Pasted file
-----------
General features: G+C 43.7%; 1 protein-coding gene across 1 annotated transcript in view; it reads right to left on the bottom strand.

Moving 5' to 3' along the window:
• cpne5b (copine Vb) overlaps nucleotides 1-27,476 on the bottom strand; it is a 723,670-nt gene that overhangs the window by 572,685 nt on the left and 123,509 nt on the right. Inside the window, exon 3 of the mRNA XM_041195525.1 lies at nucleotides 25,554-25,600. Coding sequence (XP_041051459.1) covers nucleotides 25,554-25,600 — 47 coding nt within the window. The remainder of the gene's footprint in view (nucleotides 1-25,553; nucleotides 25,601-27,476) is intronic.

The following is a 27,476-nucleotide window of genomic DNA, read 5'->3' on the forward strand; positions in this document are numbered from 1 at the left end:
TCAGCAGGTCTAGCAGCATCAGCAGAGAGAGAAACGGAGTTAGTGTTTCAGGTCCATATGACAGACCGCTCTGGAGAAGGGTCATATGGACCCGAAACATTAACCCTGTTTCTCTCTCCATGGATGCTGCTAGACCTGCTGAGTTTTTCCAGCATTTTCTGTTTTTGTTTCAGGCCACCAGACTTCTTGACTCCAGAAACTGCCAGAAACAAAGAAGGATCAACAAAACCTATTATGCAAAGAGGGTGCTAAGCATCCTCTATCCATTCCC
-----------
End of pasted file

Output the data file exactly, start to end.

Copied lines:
General features: G+C 43.7%; 1 protein-coding gene across 1 annotated transcript in view; it reads right to left on the bottom strand.

Moving 5' to 3' along the window:
• cpne5b (copine Vb) overlaps nucleotides 1-27,476 on the bottom strand; it is a 723,670-nt gene that overhangs the window by 572,685 nt on the left and 123,509 nt on the right. Inside the window, exon 3 of the mRNA XM_041195525.1 lies at nucleotides 25,554-25,600. Coding sequence (XP_041051459.1) covers nucleotides 25,554-25,600 — 47 coding nt within the window. The remainder of the gene's footprint in view (nucleotides 1-25,553; nucleotides 25,601-27,476) is intronic.

The following is a 27,476-nucleotide window of genomic DNA, read 5'->3' on the forward strand; positions in this document are numbered from 1 at the left end:
TCAGCAGGTCTAGCAGCATCAGCAGAGAGAGAAACGGAGTTAGTGTTTCAGGTCCATATGACAGACCGCTCTGGAGAAGGGTCATATGGACCCGAAACATTAACCCTGTTTCTCTCTCCATGGATGCTGCTAGACCTGCTGAGTTTTTCCAGCATTTTCTGTTTTTGTTTCAGGCCACCAGACTTCTTGACTCCAGAAACTGCCAGAAACAAAGAAGGATCAACAAAACCTATTATGCAAAGAGGGTGCTAAGCATCCTCTATCCATTCCC